Aus unseren Neuerwerbungen – Slavistik 2022.10

The Oxford hand­book of lan­guages of the Cau­ca­sus
BuchcoverThis Hand­book offers an intro­duc­tion to the lin­guis­ti­cal­ly diverse lan­guages of the Cau­ca­sus, spo­ken in south­ern Rus­sia, Geor­gia, Azer­bai­jan, and Arme­nia. Three indige­nous lan­guage fam­i­lies of the area include Nakh-Dages­tan­ian, North­west Cau­casian (also known as Abk­haz-Adyghe), and South Cau­casian (also known as Kartvelian). Lan­guages of the Cau­ca­sus dis­play a num­ber of cross-lin­guis­ti­cal­ly unusu­al fea­tures rarely found else­where. The Hand­book presents descrip­tions of lan­guage fam­i­lies of the area and indi­vid­ual lan­guages with­in these fam­i­lies, with the lin­guis­tic pro­files enriched by demo­graph­ic and soci­olin­guis­tic research. In addi­tion, the Hand­book delves more deeply into the­o­ret­i­cal analy­ses of lin­guis­tic fea­tures, such as sound sys­tems, agree­ment, ellip­sis, and dis­course prop­er­ties, which are found in some lan­guages of the Cau­ca­sus.
zum Buch im ULB-Kat­a­log­Plus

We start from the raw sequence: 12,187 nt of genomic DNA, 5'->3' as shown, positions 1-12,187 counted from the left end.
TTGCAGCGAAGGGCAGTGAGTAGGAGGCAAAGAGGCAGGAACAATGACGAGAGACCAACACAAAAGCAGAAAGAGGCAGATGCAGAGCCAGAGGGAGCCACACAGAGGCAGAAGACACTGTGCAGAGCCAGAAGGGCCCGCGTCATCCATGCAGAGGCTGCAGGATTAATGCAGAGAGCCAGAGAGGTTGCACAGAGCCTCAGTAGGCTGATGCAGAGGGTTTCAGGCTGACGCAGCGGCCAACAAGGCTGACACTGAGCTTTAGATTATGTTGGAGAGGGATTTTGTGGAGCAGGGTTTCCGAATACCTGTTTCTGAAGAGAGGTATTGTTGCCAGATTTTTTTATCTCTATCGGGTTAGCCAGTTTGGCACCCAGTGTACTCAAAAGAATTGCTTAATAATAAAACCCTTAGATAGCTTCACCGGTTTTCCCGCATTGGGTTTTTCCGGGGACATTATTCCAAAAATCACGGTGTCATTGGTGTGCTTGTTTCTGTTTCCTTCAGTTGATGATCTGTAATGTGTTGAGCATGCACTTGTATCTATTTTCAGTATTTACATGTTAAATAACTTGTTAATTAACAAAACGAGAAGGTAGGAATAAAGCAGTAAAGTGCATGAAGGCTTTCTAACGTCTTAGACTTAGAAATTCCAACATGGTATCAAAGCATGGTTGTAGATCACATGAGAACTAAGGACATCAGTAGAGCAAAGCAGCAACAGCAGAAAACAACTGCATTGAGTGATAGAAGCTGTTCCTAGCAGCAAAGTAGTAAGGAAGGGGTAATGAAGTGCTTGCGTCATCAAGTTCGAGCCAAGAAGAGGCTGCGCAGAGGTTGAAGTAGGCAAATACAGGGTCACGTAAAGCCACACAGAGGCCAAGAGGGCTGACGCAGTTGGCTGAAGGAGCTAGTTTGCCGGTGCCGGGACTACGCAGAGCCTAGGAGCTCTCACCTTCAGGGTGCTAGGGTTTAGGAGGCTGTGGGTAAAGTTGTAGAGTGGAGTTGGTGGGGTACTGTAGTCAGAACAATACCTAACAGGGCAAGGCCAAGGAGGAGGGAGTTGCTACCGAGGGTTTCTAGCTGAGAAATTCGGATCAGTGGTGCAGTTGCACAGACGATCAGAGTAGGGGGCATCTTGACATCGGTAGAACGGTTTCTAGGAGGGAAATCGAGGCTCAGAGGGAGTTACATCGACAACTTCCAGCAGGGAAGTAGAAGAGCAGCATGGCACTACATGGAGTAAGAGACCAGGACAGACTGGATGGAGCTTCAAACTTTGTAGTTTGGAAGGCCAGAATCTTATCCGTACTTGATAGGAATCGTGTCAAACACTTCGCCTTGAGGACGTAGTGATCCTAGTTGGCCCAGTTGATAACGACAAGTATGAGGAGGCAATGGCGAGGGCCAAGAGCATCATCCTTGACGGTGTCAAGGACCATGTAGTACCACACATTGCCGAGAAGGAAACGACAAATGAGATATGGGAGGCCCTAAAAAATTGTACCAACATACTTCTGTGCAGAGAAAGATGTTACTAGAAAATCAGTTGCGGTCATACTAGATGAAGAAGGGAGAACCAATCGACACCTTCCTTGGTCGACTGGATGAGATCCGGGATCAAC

zum Buch auf der Ver­lags-Web­site

Blood of Oth­ers: Stalin’s Crimean Atroc­i­ty and the Poet­ics of Sol­i­dar­i­ty
BuchcoverBlood of Oth­ers offers a cul­tur­al his­to­ry of Crimea and the Black Sea region, one of Europe’s most volatile flash­points, by chron­i­cling the after­math of Stalin’s 1944 depor­ta­tion of the Crimean Tatars in four dif­fer­ent lit­er­ary tra­di­tions.

In the spring of 1944, Stal­in deport­ed the Crimean Tatars, a small Sun­ni Mus­lim nation, from their ances­tral home­land on the Black Sea penin­su­la. The grav­i­ty of this event, which ulti­mate­ly claimed the lives of tens of thou­sands of vic­tims, was shroud­ed in secre­cy after the Sec­ond World War. What broke the silence in Sovi­et Rus­sia, Sovi­et Ukraine, and the Repub­lic of Turkey were works of lit­er­a­ture. These texts of poet­ry and prose – some passed hand-to-hand under­ground, oth­ers pub­lished to con­tro­ver­sy – shocked the con­science of read­ers and sought to move them to action.
Blood of Oth­ers presents these works as vivid evi­dence of literature’s pow­er to lift our moral hori­zons. In bring­ing these remark­able texts to light and con­tex­tu­al­iz­ing them among Russ­ian, Turk­ish, and Ukrain­ian rep­re­sen­ta­tions of Crimea from 1783, Rory Finnin pro­vides an inno­v­a­tive cul­tur­al his­to­ry of the Black Sea region. He reveals how a „poet­ics of sol­i­dar­i­ty“ pro­mot­ed empa­thy and sup­port for an oppressed peo­ple through com­plex provo­ca­tions of guilt rather than shame.
Forg­ing new roads between Slav­ic stud­ies and Mid­dle East­ern stud­ies, Blood of Oth­ers is a com­pelling and time­ly explo­ration of the ideas and iden­ti­ties cours­ing between Rus­sia, Turkey, and Ukraine – three coun­tries deter­min­ing the fate of a volatile and geopo­lit­i­cal­ly piv­otal part of our world.zum Buch im ULB-Kat­a­log­Plus
zum Buch auf der Ver­lags-Web­site

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